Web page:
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Father of Invention

Remembering John B. Goodenough, creator of the lithium-ion battery, 100

A centurion. An inventor of one of the most important technological advancements in use today. A public servant. The oldest Nobel Prize recipient in history. Hard to argue that life is anything less than "good enough"...and really so much more.

John B. Goodenough, professor at The University of Texas at Austin who is known around the world for the development of the lithium-ion battery, died Sunday at the age of 100. Goodenough was a dedicated public servant, a sought-after mentor and a brilliant yet humble inventor.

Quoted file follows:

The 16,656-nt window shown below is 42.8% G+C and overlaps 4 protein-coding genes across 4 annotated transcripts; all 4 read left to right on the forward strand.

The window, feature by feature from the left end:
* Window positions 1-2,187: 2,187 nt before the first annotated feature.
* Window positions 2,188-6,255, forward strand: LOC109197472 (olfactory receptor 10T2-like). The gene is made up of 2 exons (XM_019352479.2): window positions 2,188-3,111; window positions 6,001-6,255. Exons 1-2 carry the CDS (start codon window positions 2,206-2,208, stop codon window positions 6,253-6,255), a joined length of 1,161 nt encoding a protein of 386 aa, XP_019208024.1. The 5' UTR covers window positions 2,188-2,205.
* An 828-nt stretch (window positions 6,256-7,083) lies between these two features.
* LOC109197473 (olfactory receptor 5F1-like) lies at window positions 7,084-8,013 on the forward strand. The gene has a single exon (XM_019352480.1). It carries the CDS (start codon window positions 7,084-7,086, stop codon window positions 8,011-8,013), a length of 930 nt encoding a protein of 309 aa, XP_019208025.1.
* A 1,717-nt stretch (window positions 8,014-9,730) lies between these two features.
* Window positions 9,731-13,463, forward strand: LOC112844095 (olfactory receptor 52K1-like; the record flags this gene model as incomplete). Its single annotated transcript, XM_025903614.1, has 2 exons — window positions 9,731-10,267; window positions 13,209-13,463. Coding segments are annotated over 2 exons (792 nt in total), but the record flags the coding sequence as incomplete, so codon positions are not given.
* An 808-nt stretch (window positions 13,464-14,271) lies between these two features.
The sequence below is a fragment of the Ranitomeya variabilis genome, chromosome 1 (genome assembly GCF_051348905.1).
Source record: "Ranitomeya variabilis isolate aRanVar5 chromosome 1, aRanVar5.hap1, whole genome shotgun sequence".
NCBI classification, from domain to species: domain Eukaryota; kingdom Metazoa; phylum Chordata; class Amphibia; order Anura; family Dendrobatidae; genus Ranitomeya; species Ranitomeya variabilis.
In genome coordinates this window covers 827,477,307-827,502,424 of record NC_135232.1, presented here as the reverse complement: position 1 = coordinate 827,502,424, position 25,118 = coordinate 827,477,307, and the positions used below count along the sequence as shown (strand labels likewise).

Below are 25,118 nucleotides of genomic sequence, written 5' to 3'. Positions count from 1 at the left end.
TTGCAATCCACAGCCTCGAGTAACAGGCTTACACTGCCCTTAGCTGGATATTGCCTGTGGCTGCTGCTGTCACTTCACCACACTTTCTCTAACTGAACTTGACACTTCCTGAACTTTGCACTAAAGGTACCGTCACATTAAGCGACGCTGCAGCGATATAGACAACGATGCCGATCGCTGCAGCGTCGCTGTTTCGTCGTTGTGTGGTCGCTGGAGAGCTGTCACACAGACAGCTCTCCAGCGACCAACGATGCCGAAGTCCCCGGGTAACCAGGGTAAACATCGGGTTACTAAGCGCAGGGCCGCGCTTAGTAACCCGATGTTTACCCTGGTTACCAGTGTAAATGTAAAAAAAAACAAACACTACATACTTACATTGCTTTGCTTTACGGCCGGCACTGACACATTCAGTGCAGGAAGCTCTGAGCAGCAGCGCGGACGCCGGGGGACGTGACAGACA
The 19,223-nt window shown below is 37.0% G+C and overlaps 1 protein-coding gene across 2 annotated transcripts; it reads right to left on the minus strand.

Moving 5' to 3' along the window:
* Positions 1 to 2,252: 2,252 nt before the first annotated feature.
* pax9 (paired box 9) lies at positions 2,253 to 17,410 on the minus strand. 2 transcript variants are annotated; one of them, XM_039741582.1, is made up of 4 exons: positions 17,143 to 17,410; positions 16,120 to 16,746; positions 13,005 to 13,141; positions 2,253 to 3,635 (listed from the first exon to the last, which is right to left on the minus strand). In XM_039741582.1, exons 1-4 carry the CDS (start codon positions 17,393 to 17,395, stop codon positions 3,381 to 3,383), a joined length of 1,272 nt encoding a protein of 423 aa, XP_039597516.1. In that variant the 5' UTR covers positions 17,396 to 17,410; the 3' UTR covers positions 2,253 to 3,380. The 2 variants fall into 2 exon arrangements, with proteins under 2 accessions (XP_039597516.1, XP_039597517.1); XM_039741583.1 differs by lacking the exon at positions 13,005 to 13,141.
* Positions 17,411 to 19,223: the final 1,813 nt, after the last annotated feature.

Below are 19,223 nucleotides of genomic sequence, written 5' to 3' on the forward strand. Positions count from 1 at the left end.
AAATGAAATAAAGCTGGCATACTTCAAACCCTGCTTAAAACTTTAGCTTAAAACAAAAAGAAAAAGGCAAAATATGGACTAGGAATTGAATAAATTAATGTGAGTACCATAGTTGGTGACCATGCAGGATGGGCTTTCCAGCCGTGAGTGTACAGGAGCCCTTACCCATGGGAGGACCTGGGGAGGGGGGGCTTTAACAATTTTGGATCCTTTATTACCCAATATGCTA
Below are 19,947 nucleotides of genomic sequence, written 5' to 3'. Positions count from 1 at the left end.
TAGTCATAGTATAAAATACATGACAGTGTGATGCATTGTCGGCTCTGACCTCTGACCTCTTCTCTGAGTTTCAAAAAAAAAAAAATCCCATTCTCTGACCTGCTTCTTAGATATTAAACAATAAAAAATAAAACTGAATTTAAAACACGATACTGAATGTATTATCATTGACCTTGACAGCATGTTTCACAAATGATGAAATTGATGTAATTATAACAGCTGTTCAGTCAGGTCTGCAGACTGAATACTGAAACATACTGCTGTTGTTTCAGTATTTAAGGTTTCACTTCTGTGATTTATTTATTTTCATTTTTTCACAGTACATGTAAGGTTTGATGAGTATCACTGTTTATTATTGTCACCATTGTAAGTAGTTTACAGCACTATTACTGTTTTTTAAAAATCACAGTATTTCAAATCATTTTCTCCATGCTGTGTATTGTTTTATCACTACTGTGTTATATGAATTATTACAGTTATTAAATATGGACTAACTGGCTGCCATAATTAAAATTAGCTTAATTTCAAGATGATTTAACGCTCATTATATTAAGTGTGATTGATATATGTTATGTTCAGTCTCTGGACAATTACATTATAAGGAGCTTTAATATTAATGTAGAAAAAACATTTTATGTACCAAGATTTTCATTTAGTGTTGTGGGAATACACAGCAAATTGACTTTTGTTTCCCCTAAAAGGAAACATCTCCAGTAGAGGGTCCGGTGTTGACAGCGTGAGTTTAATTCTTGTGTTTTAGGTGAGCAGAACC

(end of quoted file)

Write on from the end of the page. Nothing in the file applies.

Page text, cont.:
His discovery led to the wireless revolution and put electronic devices in the hands of people worldwide. In 2019, Goodenough made national and international headlines after being awarded the Nobel Prize in chemistry for his battery work, an award many of his fans considered a long time coming, especially as he became the oldest person to receive a Nobel Prize.

“John’s legacy as a brilliant scientist is immeasurable — his discoveries improved the lives of billions of people around the world,” said UT Austin President Jay Hartzell,

“He was a leader at the cutting edge of scientific research throughout the many decades of his career, and he never ceased searching for innovative energy-storage solutions. John’s work and commitment to our mission are the ultimate reflection of our aspiration as Longhorns — that what starts here changes the world — and he will be greatly missed among our UT community.”

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